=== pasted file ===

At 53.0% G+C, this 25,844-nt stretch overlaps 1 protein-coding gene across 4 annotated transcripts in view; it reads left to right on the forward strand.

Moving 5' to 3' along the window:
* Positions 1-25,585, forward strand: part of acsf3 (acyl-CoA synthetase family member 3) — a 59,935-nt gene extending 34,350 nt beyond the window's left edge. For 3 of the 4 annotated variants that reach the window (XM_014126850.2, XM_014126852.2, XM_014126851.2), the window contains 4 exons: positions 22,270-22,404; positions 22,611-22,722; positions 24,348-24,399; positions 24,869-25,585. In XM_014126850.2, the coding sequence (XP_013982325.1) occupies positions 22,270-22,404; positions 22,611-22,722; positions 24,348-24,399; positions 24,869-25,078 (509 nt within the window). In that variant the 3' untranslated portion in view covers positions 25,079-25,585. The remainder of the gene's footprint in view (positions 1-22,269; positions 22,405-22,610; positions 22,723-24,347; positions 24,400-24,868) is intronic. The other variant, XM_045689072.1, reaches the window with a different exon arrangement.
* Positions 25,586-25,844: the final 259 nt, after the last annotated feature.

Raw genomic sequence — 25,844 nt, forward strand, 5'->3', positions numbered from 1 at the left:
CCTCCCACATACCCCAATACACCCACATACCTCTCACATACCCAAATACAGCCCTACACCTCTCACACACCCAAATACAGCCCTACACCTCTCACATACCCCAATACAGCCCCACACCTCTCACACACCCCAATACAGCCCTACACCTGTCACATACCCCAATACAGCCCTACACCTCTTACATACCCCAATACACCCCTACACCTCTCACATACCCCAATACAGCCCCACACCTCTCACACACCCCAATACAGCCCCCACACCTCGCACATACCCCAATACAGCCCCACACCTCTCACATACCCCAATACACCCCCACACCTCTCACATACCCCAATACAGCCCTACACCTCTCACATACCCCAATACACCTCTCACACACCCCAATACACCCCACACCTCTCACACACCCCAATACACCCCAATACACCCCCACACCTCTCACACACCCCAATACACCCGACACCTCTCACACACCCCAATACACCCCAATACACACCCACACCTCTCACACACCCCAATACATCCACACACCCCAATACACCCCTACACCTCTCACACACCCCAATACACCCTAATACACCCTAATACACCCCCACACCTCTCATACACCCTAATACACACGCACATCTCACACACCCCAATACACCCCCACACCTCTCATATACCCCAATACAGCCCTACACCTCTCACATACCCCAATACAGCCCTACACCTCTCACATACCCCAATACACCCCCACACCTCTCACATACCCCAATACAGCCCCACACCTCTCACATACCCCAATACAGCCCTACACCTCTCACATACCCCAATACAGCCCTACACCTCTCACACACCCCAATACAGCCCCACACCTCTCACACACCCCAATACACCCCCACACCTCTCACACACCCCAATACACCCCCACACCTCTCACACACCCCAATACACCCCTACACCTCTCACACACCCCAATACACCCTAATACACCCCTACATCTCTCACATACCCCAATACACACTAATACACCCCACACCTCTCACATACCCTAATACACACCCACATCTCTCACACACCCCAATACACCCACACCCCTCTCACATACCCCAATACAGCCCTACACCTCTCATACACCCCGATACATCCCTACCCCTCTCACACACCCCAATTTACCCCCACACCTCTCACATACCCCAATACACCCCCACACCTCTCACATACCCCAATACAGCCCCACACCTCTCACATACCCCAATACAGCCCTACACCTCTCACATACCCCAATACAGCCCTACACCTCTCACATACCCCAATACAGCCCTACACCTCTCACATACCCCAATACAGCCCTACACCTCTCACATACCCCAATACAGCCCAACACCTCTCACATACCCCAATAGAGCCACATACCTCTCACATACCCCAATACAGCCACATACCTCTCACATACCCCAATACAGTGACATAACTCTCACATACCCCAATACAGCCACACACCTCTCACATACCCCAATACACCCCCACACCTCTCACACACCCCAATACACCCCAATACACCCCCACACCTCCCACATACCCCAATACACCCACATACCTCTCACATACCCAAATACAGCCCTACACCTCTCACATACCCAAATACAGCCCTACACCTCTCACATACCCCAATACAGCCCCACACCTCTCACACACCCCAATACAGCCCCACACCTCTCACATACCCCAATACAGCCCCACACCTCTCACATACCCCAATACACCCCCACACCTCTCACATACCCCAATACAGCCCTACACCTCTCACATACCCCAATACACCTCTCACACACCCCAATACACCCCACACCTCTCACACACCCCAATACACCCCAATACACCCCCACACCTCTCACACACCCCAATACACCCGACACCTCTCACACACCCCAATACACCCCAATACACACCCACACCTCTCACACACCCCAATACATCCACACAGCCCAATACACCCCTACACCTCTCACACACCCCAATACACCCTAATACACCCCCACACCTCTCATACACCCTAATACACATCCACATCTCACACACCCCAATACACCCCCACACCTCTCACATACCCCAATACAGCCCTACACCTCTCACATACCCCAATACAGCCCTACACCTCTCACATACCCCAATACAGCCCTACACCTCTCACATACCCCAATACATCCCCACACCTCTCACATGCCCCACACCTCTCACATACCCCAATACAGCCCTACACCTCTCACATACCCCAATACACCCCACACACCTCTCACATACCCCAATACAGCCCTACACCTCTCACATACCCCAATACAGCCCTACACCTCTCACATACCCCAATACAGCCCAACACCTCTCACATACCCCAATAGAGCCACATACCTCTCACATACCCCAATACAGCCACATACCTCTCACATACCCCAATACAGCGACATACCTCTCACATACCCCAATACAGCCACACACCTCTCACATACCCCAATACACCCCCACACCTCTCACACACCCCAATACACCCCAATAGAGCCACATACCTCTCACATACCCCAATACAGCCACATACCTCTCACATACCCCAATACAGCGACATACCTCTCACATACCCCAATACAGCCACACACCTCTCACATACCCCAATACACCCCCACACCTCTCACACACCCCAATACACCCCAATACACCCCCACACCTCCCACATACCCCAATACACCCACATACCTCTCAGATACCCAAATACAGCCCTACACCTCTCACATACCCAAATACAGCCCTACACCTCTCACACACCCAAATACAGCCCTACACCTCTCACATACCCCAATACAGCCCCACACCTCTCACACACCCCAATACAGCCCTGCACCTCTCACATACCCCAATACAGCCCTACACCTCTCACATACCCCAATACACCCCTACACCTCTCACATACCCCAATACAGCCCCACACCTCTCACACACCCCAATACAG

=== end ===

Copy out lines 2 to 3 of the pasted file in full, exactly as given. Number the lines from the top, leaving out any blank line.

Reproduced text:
Moving 5' to 3' along the window:
* Positions 1-25,585, forward strand: part of acsf3 (acyl-CoA synthetase family member 3) — a 59,935-nt gene extending 34,350 nt beyond the window's left edge. For 3 of the 4 annotated variants that reach the window (XM_014126850.2, XM_014126852.2, XM_014126851.2), the window contains 4 exons: positions 22,270-22,404; positions 22,611-22,722; positions 24,348-24,399; positions 24,869-25,585. In XM_014126850.2, the coding sequence (XP_013982325.1) occupies positions 22,270-22,404; positions 22,611-22,722; positions 24,348-24,399; positions 24,869-25,078 (509 nt within the window). In that variant the 3' untranslated portion in view covers positions 25,079-25,585. The remainder of the gene's footprint in view (positions 1-22,269; positions 22,405-22,610; positions 22,723-24,347; positions 24,400-24,868) is intronic. The other variant, XM_045689072.1, reaches the window with a different exon arrangement.